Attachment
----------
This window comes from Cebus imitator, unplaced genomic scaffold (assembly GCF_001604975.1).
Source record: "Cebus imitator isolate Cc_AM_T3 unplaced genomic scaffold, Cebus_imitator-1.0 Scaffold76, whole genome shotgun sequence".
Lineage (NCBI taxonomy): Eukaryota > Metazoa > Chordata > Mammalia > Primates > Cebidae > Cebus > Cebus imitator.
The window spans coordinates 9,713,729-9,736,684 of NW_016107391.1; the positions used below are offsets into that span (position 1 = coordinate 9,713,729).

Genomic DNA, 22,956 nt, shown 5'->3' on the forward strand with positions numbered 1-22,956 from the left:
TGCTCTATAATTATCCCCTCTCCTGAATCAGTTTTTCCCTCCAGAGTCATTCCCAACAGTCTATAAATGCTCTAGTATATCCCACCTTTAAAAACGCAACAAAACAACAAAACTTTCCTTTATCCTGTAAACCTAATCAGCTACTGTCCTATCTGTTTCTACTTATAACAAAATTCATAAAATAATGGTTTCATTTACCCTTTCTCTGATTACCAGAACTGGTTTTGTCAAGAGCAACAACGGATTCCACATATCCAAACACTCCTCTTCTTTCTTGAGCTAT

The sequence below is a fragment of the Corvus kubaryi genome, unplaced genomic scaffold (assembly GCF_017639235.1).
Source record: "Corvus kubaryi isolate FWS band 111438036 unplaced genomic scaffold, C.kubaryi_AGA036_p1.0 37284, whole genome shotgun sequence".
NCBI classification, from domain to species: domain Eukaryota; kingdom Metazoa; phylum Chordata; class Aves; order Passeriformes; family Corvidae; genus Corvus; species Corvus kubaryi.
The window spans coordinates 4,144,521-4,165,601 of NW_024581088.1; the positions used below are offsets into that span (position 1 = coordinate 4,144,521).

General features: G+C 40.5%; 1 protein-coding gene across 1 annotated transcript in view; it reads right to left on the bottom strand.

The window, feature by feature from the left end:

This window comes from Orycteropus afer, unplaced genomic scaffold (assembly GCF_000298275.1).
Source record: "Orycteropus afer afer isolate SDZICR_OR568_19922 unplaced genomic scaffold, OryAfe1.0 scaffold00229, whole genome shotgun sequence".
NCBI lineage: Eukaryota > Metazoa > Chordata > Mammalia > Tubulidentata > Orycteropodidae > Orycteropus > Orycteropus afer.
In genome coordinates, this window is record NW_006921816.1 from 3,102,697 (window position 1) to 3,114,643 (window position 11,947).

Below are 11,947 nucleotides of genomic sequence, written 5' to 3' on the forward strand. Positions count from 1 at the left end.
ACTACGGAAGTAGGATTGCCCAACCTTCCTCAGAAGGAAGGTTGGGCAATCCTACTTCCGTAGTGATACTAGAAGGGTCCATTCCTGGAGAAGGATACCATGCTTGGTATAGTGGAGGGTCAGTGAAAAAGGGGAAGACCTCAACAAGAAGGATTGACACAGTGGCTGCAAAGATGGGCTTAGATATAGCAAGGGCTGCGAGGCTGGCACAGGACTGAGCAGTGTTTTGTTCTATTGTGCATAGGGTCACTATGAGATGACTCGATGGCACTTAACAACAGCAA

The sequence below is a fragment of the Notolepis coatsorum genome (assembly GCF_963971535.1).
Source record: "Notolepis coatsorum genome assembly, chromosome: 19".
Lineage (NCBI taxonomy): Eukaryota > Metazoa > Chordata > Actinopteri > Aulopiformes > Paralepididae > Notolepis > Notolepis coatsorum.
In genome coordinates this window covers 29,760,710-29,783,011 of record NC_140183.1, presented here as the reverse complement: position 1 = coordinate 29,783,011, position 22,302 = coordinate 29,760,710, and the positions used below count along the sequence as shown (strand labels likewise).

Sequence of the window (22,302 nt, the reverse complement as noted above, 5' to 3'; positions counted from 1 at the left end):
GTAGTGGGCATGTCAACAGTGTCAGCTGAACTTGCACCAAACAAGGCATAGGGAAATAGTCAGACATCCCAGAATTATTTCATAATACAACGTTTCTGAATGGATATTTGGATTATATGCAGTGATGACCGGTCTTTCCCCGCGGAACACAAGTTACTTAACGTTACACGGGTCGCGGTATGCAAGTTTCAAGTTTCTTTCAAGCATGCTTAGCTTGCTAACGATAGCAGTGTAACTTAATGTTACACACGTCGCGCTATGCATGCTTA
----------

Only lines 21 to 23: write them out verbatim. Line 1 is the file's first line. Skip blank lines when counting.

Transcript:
Lineage (NCBI taxonomy): Eukaryota > Metazoa > Chordata > Actinopteri > Aulopiformes > Paralepididae > Notolepis > Notolepis coatsorum.
In genome coordinates this window covers 29,760,710-29,783,011 of record NC_140183.1, presented here as the reverse complement: position 1 = coordinate 29,783,011, position 22,302 = coordinate 29,760,710, and the positions used below count along the sequence as shown (strand labels likewise).

Sequence of the window (22,302 nt, the reverse complement as noted above, 5' to 3'; positions counted from 1 at the left end):